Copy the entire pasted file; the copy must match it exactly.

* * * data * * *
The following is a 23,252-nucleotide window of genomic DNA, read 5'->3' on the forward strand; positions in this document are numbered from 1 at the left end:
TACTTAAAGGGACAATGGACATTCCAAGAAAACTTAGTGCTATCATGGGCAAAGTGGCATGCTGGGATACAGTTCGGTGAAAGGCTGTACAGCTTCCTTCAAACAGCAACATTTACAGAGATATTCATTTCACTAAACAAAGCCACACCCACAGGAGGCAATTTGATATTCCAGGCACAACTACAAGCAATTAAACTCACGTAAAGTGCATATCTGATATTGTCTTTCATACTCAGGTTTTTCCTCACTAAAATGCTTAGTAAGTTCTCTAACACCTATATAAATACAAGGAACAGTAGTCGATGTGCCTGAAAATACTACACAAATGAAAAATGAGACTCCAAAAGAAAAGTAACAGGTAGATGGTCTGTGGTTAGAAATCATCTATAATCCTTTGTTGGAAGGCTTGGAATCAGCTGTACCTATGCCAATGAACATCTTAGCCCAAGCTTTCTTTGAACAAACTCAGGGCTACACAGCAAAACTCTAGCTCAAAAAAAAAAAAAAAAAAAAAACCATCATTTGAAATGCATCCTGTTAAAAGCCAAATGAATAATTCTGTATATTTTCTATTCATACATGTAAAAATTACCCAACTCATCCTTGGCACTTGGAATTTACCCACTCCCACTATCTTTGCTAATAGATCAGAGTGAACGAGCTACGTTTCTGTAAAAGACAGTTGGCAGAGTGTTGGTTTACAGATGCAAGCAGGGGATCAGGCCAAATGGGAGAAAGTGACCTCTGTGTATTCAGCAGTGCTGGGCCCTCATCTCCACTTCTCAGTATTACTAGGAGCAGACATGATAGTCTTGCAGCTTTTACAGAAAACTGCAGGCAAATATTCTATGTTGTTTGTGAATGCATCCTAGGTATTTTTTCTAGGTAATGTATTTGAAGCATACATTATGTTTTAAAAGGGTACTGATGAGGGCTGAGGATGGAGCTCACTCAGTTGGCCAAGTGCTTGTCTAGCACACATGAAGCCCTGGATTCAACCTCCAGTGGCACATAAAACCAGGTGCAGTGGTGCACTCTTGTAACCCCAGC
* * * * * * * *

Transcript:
The following is a 23,252-nucleotide window of genomic DNA, read 5'->3' on the forward strand; positions in this document are numbered from 1 at the left end:
TACTTAAAGGGACAATGGACATTCCAAGAAAACTTAGTGCTATCATGGGCAAAGTGGCATGCTGGGATACAGTTCGGTGAAAGGCTGTACAGCTTCCTTCAAACAGCAACATTTACAGAGATATTCATTTCACTAAACAAAGCCACACCCACAGGAGGCAATTTGATATTCCAGGCACAACTACAAGCAATTAAACTCACGTAAAGTGCATATCTGATATTGTCTTTCATACTCAGGTTTTTCCTCACTAAAATGCTTAGTAAGTTCTCTAACACCTATATAAATACAAGGAACAGTAGTCGATGTGCCTGAAAATACTACACAAATGAAAAATGAGACTCCAAAAGAAAAGTAACAGGTAGATGGTCTGTGGTTAGAAATCATCTATAATCCTTTGTTGGAAGGCTTGGAATCAGCTGTACCTATGCCAATGAACATCTTAGCCCAAGCTTTCTTTGAACAAACTCAGGGCTACACAGCAAAACTCTAGCTCAAAAAAAAAAAAAAAAAAAAAACCATCATTTGAAATGCATCCTGTTAAAAGCCAAATGAATAATTCTGTATATTTTCTATTCATACATGTAAAAATTACCCAACTCATCCTTGGCACTTGGAATTTACCCACTCCCACTATCTTTGCTAATAGATCAGAGTGAACGAGCTACGTTTCTGTAAAAGACAGTTGGCAGAGTGTTGGTTTACAGATGCAAGCAGGGGATCAGGCCAAATGGGAGAAAGTGACCTCTGTGTATTCAGCAGTGCTGGGCCCTCATCTCCACTTCTCAGTATTACTAGGAGCAGACATGATAGTCTTGCAGCTTTTACAGAAAACTGCAGGCAAATATTCTATGTTGTTTGTGAATGCATCCTAGGTATTTTTTCTAGGTAATGTATTTGAAGCATACATTATGTTTTAAAAGGGTACTGATGAGGGCTGAGGATGGAGCTCACTCAGTTGGCCAAGTGCTTGTCTAGCACACATGAAGCCCTGGATTCAACCTCCAGTGGCACATAAAACCAGGTGCAGTGGTGCACTCTTGTAACCCCAGC